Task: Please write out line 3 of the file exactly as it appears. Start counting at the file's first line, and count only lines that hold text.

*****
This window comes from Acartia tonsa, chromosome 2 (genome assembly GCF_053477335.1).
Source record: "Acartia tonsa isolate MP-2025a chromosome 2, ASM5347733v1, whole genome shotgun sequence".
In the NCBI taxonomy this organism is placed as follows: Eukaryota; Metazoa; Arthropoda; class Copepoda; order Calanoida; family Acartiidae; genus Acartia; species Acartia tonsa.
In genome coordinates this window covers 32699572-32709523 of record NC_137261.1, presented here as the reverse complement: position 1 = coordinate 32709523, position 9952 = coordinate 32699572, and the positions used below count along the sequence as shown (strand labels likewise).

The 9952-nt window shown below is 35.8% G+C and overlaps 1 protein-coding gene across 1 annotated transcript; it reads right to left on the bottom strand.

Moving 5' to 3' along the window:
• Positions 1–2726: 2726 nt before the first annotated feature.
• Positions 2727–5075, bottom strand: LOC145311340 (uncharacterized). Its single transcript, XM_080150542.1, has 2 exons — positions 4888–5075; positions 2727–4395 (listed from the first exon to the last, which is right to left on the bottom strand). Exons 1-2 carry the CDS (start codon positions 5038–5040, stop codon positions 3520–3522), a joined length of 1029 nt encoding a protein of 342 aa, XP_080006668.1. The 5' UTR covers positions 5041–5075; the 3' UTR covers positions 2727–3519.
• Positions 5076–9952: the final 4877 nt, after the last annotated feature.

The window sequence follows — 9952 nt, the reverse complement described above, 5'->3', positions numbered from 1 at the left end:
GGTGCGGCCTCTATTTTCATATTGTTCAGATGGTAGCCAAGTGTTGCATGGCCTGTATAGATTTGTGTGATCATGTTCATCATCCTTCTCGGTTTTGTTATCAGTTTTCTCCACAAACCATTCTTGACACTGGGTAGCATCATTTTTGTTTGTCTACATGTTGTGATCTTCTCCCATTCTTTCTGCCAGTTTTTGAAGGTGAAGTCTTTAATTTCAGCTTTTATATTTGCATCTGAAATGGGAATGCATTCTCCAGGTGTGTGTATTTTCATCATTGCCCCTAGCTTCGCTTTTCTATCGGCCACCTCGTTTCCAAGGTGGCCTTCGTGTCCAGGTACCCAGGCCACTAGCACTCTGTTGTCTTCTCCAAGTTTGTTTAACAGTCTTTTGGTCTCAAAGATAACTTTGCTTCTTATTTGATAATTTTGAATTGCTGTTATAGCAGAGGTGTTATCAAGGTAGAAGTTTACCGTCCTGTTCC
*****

In the NCBI taxonomy this organism is placed as follows: Eukaryota; Metazoa; Arthropoda; class Copepoda; order Calanoida; family Acartiidae; genus Acartia; species Acartia tonsa.